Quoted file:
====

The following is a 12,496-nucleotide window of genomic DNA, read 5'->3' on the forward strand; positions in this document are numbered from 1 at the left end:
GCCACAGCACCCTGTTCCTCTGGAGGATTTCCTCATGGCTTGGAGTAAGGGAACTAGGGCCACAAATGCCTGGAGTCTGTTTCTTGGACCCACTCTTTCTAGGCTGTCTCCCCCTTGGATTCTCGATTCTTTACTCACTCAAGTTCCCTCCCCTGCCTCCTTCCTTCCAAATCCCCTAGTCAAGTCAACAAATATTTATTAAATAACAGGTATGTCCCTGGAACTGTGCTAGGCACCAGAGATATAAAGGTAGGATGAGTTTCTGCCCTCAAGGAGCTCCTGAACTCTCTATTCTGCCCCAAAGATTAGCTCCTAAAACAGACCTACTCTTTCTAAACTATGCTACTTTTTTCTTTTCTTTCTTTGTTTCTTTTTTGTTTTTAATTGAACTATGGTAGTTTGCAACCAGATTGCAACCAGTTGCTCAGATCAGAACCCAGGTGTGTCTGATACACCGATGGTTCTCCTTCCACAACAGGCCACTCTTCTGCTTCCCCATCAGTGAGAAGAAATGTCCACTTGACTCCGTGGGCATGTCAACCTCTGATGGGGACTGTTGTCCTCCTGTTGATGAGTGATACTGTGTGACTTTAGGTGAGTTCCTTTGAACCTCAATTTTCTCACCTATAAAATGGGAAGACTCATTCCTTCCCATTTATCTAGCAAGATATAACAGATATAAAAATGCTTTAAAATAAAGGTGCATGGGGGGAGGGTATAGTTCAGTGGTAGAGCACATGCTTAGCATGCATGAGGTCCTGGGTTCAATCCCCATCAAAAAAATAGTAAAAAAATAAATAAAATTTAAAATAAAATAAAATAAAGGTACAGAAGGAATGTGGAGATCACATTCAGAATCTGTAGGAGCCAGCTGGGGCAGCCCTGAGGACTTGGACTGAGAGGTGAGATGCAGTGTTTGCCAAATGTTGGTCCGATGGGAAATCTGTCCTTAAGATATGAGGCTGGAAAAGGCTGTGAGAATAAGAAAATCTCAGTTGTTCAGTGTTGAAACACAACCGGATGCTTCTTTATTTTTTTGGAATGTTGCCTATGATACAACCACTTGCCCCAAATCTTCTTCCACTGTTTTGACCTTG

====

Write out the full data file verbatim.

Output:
The following is a 12,496-nucleotide window of genomic DNA, read 5'->3' on the forward strand; positions in this document are numbered from 1 at the left end:
GCCACAGCACCCTGTTCCTCTGGAGGATTTCCTCATGGCTTGGAGTAAGGGAACTAGGGCCACAAATGCCTGGAGTCTGTTTCTTGGACCCACTCTTTCTAGGCTGTCTCCCCCTTGGATTCTCGATTCTTTACTCACTCAAGTTCCCTCCCCTGCCTCCTTCCTTCCAAATCCCCTAGTCAAGTCAACAAATATTTATTAAATAACAGGTATGTCCCTGGAACTGTGCTAGGCACCAGAGATATAAAGGTAGGATGAGTTTCTGCCCTCAAGGAGCTCCTGAACTCTCTATTCTGCCCCAAAGATTAGCTCCTAAAACAGACCTACTCTTTCTAAACTATGCTACTTTTTTCTTTTCTTTCTTTGTTTCTTTTTTGTTTTTAATTGAACTATGGTAGTTTGCAACCAGATTGCAACCAGTTGCTCAGATCAGAACCCAGGTGTGTCTGATACACCGATGGTTCTCCTTCCACAACAGGCCACTCTTCTGCTTCCCCATCAGTGAGAAGAAATGTCCACTTGACTCCGTGGGCATGTCAACCTCTGATGGGGACTGTTGTCCTCCTGTTGATGAGTGATACTGTGTGACTTTAGGTGAGTTCCTTTGAACCTCAATTTTCTCACCTATAAAATGGGAAGACTCATTCCTTCCCATTTATCTAGCAAGATATAACAGATATAAAAATGCTTTAAAATAAAGGTGCATGGGGGGAGGGTATAGTTCAGTGGTAGAGCACATGCTTAGCATGCATGAGGTCCTGGGTTCAATCCCCATCAAAAAAATAGTAAAAAAATAAATAAAATTTAAAATAAAATAAAATAAAGGTACAGAAGGAATGTGGAGATCACATTCAGAATCTGTAGGAGCCAGCTGGGGCAGCCCTGAGGACTTGGACTGAGAGGTGAGATGCAGTGTTTGCCAAATGTTGGTCCGATGGGAAATCTGTCCTTAAGATATGAGGCTGGAAAAGGCTGTGAGAATAAGAAAATCTCAGTTGTTCAGTGTTGAAACACAACCGGATGCTTCTTTATTTTTTTGGAATGTTGCCTATGATACAACCACTTGCCCCAAATCTTCTTCCACTGTTTTGACCTTG